Heather Burles describes her experiences travelling in the countryside, renting a small house in Damascus, learning to speak Arabic, meeting people, and avoiding trouble. As a woman travelling alone, she has access to women’s lives and is often invited into their homes. Smouldering Incense, Hammered Brass is written with clarity and grace.
In Damascus machine guns outnumber purses, and insecticide fogs roll through the streets, stinging eyes and throats and slaughtering columns of mosquitoes. Yet beauty breaks through: every fountain is a celebration and every park a garden; doves whisper, and swallows pierce and embroider the sky.
In 1995 Heather Burles left her job as a computer programmer and bought a one-way ticket to Syria. In Smouldering Incense, Hammered Brass, Burles describes her experiences travelling the countryside, renting a small house in Damascus, learning to speak Arabic, meeting people, and avoiding trouble. As a woman travelling alone, she has acess to women's lives and is often invited into their homes. In describing these encounters, she does not romanticize the people she meets, but reflects unflinchingly on their lives and her own.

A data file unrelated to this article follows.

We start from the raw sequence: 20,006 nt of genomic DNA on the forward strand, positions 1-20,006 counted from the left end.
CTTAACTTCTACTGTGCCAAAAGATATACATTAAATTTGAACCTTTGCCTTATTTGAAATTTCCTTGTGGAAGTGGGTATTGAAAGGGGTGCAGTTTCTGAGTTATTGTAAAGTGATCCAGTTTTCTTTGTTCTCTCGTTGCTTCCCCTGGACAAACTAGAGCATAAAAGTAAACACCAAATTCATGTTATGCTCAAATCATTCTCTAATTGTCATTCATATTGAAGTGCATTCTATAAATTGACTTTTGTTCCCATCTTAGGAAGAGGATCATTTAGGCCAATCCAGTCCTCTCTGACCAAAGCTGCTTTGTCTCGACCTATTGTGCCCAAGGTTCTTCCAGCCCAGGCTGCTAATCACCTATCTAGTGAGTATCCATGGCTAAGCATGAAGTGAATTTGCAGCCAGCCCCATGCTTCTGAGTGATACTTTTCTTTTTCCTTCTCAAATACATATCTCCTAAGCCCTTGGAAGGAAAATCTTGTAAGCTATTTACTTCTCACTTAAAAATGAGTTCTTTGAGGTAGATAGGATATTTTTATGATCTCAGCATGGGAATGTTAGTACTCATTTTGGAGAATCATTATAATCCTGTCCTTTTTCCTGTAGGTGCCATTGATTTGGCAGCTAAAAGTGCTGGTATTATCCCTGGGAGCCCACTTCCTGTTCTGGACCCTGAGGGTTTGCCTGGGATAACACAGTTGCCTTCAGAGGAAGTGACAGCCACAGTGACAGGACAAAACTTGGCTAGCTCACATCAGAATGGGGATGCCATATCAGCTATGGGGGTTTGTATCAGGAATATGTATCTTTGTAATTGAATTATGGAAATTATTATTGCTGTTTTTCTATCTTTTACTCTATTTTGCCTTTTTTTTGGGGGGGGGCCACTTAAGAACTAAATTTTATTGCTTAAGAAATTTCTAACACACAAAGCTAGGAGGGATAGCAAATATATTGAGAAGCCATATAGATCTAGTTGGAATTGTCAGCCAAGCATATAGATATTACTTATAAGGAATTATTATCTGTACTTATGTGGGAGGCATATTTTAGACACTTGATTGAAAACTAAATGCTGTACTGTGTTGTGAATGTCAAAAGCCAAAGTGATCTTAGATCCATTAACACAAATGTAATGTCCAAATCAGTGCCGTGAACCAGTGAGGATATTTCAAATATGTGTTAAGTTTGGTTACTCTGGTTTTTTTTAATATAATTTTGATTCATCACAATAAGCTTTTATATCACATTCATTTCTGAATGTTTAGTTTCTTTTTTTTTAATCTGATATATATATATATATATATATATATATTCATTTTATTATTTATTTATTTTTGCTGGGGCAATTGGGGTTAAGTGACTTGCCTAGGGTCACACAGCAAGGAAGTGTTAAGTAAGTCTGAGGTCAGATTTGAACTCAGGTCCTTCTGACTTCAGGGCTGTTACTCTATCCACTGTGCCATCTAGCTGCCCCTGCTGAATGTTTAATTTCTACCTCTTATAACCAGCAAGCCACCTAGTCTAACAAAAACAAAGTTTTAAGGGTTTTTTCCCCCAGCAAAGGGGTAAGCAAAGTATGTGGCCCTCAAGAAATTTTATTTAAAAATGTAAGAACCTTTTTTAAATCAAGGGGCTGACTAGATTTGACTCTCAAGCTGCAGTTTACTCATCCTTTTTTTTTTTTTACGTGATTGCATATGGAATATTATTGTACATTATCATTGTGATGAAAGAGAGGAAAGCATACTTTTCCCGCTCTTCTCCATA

Burles becomes an honoured guest at a Bedouin feast, the victim of a deliberate "accident" orchestrated by a police officer, and she spends an afternoon with a mukhabarat (the dreaded secret police). Struggling with the Arabic language and other adventures, Burles experiences countless moments of joyous wonder at the generosity and hospitality of the Syrian people.
Smouldering Incense, Hammered Brass is written with clarity and grace. With an eye for small detail, Burles brings to life an often-demonized part of the Middle East rarely seen by the western media.
Turnstone Press acknowledges the support of the Canada Council for the Arts, the Manitoba Arts Council, the Government of Canada, and the Province of Manitoba through Manitoba Sport, Culture and Heritage.